The 7.5-minute/3.75-minute scenario, if it were to run with 3-car trains on the full loop and 2-car trains on the turnback loop, would still require at least 49 LRVs in service, putting it in the gray area of feasibility. It would have only as much peak-hour southbound capacity to Angle Lake Station (24 LRVs) as is currently being used.
If that really tight 4-train loop could be done in the 8/4 scenario, the deployed LRV fleet would just barely be able to run as all 3-car trains with both loops running at 8-minute headway. This scenario would actually yield less southbound capacity to Angle lake Station during the peak hour (22.5 LRVs) than what is currently being used.
None of the turnback interspersion scenarios allow for PM peak-hour ridership growth heading south from downtown, beyond currently available space on the trains.
If ST opts for the approach of just running all 3-car trains all day, and sticking with the 6-minute headway after the buses get kicked out of the tunnel, those 48 LRVs needed to do the peak loop leave nothing for turnback trips, except maybe having a 2-car train ready to send north from the SODO base at the height of peak to carry an extra 400 passengers to UW Station, and then immediately deadhead back to base.
It won’t be apparent until this summer, when the impact of the additional 2500 daily southbound trips created by the opening of Angle Lake Station last September is fully felt, to see if even 30 LRVs per hour can handle the OCC crush. But unlike the various turnback-loop scenarios, the approach of just running the full loop at 6-minute headway looks likely to be in the right ballpark for southbound ridership demand.
Now, lets look at northbound ridership impact, since that is what is being used to justify the turnback loop. Let’s assume ridership of 60 passengers per bus headed out of downtown on those 27 peak-hour buses headed northeast. That’s roughly 1600 additional peak-hour passengers for Link to carry north to UW, or 160 per current train. If you’ve been in Westlake Station during evening rush hour, you’ve probably noticed that the southbound trains are consistently more crowded than the northbound trains. The new SR 520-transfer ridership would justify adding about 10 peak LRVs northbound, before accounting for existing spaciousness. Moving to all 3-car trains running the full loop would add about 6 peak LRVs in each direction. That should be plenty. To the extent there are crushloads, having them on a train where everyone will empty out 6 minutes later seems better than having them on a train where most of the riders might be on for at least 27 minutes.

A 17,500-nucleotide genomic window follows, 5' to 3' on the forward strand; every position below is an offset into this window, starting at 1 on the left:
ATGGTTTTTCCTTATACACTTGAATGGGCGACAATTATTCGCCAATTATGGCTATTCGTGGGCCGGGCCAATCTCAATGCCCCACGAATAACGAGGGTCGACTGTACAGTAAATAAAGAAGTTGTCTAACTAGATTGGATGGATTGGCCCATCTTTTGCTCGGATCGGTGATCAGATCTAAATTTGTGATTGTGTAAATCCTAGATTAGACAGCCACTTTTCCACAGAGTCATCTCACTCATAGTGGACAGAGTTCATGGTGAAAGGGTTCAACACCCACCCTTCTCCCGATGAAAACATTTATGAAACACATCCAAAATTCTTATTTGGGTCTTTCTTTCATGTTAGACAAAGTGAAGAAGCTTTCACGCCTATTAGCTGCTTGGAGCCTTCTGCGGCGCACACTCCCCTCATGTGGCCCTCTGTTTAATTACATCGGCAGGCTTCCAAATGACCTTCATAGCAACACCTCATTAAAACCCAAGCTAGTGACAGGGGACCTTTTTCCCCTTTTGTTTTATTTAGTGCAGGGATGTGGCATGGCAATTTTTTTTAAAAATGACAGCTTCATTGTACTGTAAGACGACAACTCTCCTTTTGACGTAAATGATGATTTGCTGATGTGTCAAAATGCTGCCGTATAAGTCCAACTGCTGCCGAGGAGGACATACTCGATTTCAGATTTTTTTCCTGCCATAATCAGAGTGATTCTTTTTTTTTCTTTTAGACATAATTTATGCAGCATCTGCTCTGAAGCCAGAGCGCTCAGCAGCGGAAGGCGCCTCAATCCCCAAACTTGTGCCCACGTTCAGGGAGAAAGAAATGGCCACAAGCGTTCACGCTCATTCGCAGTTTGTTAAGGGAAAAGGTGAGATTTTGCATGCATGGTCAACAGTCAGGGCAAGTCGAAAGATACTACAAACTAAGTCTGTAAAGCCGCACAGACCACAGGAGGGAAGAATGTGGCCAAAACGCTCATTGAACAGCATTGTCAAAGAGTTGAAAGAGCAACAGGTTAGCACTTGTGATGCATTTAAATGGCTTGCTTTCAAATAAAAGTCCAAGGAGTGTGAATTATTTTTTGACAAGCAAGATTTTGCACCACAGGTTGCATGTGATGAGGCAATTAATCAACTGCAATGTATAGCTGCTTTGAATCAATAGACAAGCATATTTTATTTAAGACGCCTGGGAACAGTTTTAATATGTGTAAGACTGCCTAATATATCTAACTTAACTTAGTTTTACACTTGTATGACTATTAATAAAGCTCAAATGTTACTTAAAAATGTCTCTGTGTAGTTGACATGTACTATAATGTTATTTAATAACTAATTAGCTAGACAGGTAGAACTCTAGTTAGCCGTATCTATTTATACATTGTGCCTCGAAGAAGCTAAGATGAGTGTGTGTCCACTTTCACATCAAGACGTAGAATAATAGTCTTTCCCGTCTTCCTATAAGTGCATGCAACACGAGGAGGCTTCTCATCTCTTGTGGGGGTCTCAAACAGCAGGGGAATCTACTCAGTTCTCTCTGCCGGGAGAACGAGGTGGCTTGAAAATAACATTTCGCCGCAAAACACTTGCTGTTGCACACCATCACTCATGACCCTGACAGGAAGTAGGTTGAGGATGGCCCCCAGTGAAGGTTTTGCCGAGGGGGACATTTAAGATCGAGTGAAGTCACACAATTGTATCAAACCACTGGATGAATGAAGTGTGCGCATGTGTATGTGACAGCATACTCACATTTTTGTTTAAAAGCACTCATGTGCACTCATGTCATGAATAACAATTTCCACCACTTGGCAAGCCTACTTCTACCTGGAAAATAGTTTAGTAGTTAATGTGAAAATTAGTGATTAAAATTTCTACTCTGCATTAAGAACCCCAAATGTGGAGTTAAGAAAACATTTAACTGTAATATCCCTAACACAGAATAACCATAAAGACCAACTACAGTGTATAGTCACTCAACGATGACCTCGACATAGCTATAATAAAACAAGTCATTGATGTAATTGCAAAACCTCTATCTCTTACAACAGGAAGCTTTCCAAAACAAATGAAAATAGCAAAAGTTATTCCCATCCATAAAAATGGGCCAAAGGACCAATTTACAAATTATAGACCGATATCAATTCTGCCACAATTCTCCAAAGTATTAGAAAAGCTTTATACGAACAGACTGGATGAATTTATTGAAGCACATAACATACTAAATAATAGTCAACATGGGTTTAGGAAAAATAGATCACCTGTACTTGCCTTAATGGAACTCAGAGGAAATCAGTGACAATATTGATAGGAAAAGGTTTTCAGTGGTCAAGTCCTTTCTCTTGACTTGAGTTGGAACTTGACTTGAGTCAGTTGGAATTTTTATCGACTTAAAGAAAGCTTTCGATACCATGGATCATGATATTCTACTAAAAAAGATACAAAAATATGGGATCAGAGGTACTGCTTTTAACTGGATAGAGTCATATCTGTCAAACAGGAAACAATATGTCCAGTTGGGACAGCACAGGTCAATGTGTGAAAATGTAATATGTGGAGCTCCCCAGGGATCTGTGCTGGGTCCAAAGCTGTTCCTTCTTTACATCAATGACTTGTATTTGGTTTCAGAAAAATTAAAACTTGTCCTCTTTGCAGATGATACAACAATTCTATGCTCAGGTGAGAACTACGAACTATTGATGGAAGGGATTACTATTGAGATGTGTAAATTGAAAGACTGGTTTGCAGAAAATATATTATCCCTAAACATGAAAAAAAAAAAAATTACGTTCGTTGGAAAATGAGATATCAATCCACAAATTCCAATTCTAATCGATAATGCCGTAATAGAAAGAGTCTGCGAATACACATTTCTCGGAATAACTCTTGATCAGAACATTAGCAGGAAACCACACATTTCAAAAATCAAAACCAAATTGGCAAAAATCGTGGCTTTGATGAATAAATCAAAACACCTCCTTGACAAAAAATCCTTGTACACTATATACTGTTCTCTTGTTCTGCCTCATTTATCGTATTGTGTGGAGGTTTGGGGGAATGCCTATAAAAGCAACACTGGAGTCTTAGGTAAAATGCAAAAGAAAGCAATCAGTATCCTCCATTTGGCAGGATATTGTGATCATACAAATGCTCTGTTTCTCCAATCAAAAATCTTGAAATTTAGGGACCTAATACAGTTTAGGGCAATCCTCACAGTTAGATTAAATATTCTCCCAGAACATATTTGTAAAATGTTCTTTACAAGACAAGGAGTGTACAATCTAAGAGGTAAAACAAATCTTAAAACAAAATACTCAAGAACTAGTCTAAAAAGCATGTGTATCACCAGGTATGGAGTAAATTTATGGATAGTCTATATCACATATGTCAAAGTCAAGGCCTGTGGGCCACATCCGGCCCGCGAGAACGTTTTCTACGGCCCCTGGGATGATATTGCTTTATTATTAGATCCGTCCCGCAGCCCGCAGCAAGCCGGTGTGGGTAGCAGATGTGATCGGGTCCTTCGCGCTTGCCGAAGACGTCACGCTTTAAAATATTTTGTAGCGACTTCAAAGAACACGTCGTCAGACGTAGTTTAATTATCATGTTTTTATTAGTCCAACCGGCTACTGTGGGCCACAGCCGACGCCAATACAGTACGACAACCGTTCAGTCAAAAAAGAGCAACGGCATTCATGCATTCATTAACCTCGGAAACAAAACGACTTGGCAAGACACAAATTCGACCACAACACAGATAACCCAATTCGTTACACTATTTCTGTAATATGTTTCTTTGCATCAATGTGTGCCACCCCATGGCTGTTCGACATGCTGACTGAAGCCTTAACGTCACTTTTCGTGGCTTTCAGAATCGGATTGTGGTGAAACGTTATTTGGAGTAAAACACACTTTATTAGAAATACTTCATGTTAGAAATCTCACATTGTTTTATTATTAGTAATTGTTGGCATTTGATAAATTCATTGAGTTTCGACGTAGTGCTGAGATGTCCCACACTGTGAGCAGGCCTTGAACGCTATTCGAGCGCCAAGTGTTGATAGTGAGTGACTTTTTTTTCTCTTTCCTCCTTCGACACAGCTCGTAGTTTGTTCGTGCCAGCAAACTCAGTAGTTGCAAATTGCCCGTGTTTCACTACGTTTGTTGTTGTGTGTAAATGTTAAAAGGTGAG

The turnback scenarios yield anywhere from 40-46 LRVs per hour per direction between UW and Stadium Station. That seems like serious overkill in the context of new ridership from UW/SR 520 transfers.
Sticking to the simple approach of just running all available trains at 6-minute headway on the full loop, there might be some passengers who can’t fit during the spike at the summit of peak. But having a few passengers occasionally wait 6 minutes for the next train to head home because everyone is heading out at 5:30 pm is a first-world problem over which I’m not going to lose any sleep.
Good news: Sound Transit deployed floor arrows at Westlake Station this week.
New this week at Westlake: pic.twitter.com/LTC0MxBQrY
— Atomic Taco (@AtomicTaco) February 4, 2017
They are much farther from the platform edge than the floor arrows used in most other train stations around the world, but hopefully they will help passengers be in the right place to let deboarders get out quickly, so that boarding can happen more quickly.